When the MPC meets this week it should remember just how dependent we are on imports, and just how far sterling has dropped in the last couple of months. If we take the fifth or so of our National Output represented by imported goods, and reckon that the prices of those goods will over the next few months rise by around one quarter as the full impact of lower sterling comes through, we can see there is an inflationary factor the MPC must take into account.
The MPC will douibless take into account Mr Darling’s apparent second thoughts on how long the recession will last. When the Chancellor produced his revised forecasts in the Pre Budget Statement, many of us queried his optimism that the recession would be relatively shallow and short lived, with an upturn commencing in July 2009. I read now that he thinks this may after all have been a tad optimstic. Unfortunately we are well past the point where a further cut in interest rates can miraculously turn the economy round this summer.
I have set out in the FT why I advise the Monetary Policy Committee to keep interest rates where they are this week. In summary, the problem is no longer the price of credit the Bank of England is recommending, but the availability of credit. Business groups and others lining up to urge a new cut, should ask themselves is it the base rate that still causes them anguish, or the scarcity of credit, or the failure of the banks to charge them a similar rate to base rate?
On reflection many business people might see it is the latter two issues that cause them most current concern.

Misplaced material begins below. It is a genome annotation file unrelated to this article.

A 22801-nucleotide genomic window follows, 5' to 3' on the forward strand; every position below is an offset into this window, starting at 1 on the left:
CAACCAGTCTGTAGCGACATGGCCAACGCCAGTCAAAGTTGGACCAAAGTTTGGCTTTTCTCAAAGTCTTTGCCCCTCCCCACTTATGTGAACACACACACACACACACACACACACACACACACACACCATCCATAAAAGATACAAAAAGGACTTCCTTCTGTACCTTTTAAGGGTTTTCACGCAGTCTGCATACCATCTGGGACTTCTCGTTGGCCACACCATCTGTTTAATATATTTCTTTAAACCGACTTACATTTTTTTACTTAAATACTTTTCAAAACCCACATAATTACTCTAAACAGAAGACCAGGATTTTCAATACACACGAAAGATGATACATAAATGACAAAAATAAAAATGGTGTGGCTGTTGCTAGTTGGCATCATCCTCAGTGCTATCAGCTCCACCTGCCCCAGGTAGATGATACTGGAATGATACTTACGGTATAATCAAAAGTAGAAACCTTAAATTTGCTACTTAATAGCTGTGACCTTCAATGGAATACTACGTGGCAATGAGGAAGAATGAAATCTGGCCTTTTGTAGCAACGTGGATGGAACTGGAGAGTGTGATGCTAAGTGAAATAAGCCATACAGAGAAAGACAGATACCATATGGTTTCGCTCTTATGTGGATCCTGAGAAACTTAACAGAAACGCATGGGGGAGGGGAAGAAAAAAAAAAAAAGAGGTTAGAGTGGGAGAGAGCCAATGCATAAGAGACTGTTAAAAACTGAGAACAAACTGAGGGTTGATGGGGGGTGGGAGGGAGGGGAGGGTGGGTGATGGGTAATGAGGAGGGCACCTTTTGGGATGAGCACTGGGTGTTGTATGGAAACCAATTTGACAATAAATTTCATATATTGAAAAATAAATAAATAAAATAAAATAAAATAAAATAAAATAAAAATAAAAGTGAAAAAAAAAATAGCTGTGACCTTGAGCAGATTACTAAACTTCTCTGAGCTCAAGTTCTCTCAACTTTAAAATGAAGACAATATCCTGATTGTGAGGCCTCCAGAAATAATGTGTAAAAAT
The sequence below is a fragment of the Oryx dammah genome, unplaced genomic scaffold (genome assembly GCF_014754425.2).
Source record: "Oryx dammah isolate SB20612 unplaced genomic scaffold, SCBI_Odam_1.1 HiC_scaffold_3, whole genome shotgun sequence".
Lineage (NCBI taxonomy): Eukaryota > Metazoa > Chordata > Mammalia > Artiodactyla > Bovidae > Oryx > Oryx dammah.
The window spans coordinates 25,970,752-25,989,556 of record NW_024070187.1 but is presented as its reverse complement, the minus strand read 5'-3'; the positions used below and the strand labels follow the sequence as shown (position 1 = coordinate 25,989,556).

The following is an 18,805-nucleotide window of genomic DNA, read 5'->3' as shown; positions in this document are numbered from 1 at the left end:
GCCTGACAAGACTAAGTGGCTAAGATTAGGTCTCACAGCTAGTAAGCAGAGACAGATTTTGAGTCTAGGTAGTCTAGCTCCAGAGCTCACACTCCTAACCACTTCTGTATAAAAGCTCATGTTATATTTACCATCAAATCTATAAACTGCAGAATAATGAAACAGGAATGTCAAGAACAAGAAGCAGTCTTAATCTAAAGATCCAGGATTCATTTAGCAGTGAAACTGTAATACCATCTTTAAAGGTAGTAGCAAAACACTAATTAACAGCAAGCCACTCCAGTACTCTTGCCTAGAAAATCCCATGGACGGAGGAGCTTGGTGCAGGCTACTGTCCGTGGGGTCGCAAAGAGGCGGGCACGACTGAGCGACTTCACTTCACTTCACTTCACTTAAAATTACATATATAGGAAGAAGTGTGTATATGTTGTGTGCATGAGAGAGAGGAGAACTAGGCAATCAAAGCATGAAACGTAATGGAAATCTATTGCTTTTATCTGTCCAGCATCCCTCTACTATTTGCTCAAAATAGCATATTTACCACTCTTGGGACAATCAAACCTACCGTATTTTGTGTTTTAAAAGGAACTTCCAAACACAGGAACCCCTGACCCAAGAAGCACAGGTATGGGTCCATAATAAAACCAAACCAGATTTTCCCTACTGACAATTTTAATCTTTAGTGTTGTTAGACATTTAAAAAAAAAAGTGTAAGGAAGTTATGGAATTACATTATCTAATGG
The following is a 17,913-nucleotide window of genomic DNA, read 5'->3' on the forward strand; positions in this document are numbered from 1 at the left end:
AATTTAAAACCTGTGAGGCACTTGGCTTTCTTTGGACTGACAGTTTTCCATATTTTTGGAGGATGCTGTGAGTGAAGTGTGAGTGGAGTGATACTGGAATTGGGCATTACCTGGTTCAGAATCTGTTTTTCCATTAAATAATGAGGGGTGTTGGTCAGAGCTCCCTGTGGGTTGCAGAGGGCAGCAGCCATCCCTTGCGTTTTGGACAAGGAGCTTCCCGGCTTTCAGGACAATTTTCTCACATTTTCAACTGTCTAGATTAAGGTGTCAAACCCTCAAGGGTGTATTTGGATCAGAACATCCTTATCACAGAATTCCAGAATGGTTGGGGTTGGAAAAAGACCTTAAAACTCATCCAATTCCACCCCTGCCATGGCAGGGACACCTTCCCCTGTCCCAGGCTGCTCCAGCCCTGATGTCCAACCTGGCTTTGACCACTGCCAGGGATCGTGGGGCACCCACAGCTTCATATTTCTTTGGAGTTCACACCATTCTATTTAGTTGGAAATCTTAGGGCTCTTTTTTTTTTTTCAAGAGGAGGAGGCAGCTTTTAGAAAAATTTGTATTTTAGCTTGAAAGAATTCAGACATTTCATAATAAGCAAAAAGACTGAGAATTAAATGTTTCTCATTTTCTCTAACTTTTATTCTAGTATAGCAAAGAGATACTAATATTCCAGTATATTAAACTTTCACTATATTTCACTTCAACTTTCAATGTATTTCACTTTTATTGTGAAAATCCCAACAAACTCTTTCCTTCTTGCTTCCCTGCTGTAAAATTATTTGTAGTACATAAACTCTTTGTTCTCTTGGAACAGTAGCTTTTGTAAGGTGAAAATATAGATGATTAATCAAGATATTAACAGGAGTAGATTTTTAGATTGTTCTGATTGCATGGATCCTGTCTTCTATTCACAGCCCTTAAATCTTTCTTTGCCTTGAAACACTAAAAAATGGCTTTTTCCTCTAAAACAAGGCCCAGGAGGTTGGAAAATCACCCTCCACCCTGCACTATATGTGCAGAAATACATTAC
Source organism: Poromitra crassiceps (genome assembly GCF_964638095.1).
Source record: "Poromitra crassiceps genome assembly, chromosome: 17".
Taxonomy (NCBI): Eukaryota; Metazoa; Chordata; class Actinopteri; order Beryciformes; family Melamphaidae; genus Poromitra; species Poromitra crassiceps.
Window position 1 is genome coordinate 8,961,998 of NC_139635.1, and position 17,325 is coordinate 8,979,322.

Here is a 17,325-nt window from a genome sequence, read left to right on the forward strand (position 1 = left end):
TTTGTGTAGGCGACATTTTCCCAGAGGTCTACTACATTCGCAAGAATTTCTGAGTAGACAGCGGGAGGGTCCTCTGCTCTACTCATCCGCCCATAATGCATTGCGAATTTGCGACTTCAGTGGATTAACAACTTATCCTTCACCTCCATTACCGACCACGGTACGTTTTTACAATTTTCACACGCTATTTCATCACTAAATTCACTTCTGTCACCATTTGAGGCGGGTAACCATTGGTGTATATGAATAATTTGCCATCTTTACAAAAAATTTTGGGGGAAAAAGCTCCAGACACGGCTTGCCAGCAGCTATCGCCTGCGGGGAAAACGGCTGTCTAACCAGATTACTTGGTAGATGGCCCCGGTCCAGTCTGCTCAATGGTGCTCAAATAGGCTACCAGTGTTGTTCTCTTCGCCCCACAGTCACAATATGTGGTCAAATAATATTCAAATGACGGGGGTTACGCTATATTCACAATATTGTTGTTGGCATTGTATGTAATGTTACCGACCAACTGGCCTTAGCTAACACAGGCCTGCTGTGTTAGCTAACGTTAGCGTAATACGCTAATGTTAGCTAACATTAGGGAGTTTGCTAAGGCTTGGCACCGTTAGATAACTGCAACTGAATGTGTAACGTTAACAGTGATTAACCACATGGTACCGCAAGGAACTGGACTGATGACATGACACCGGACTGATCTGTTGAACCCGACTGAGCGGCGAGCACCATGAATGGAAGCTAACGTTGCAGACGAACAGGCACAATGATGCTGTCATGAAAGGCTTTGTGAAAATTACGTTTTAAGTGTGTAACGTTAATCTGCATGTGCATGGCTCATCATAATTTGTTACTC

If, as many of us fear, this is not a normal cycle, the action needed relates to the health of the banks rather than the level of base rate. I set out in the article how even lower interest rates could make restoring the banks even more difficult a task.
If the MPC does cut rates more, this does not mean that suddenly all lending rates will fall by the same amount as the MPC cut. It will mean the banks have to create a different structure of lending and deposit rates so they can still do some business and make some money.
Far from establishing the MPC’s wisdom and authority, a further cut would be evidence that it has lost the plot. It would mean a world where base rate was less important than the market rates banks have to set.
It would be a further bad blow to savers, at a time when we need more savings to correct private sector balance sheets. This crisis began when governments called time on too much private sector borrowing. It will not end through governments becoming the borrower of last resort themselves, but when banks, companies and private individuals have stronger balance sheets that can sustain new activity.